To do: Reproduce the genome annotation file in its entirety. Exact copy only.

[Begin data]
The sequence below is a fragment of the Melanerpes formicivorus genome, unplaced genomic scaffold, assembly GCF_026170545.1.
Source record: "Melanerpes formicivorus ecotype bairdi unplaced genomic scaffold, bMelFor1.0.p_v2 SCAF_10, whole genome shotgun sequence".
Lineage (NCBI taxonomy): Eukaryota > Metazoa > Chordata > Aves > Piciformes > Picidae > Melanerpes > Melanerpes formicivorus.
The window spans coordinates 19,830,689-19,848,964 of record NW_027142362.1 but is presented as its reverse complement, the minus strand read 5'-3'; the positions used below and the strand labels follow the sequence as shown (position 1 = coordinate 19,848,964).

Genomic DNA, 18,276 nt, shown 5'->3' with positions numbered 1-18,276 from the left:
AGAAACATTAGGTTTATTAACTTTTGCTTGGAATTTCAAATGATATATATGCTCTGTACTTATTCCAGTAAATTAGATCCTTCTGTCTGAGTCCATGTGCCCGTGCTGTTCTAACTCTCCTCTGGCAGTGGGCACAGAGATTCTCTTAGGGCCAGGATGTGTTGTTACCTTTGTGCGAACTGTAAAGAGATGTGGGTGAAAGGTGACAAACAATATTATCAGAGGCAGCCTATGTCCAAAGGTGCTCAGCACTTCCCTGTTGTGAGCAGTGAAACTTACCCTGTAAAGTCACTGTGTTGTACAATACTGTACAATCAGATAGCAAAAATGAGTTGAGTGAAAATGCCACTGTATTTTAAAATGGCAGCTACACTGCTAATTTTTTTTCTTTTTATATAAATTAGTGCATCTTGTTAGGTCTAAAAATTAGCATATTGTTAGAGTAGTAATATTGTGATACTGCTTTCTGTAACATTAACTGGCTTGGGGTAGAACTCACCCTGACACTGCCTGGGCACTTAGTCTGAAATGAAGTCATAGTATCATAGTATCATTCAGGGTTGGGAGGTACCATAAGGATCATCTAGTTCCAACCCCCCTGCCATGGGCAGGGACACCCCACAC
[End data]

The sequence below is a fragment of the Melanerpes formicivorus genome, unplaced genomic scaffold, assembly GCF_026170545.1.
Source record: "Melanerpes formicivorus ecotype bairdi unplaced genomic scaffold, bMelFor1.0.p_v2 SCAF_10, whole genome shotgun sequence".
Lineage (NCBI taxonomy): Eukaryota > Metazoa > Chordata > Aves > Piciformes > Picidae > Melanerpes > Melanerpes formicivorus.
The window spans coordinates 19,830,689-19,848,964 of record NW_027142362.1 but is presented as its reverse complement, the minus strand read 5'-3'; the positions used below and the strand labels follow the sequence as shown (position 1 = coordinate 19,848,964).

Genomic DNA, 18,276 nt, shown 5'->3' with positions numbered 1-18,276 from the left:
AGAAACATTAGGTTTATTAACTTTTGCTTGGAATTTCAAATGATATATATGCTCTGTACTTATTCCAGTAAATTAGATCCTTCTGTCTGAGTCCATGTGCCCGTGCTGTTCTAACTCTCCTCTGGCAGTGGGCACAGAGATTCTCTTAGGGCCAGGATGTGTTGTTACCTTTGTGCGAACTGTAAAGAGATGTGGGTGAAAGGTGACAAACAATATTATCAGAGGCAGCCTATGTCCAAAGGTGCTCAGCACTTCCCTGTTGTGAGCAGTGAAACTTACCCTGTAAAGTCACTGTGTTGTACAATACTGTACAATCAGATAGCAAAAATGAGTTGAGTGAAAATGCCACTGTATTTTAAAATGGCAGCTACACTGCTAATTTTTTTTCTTTTTATATAAATTAGTGCATCTTGTTAGGTCTAAAAATTAGCATATTGTTAGAGTAGTAATATTGTGATACTGCTTTCTGTAACATTAACTGGCTTGGGGTAGAACTCACCCTGACACTGCCTGGGCACTTAGTCTGAAATGAAGTCATAGTATCATAGTATCATTCAGGGTTGGGAGGTACCATAAGGATCATCTAGTTCCAACCCCCCTGCCATGGGCAGGGACACCCCACAC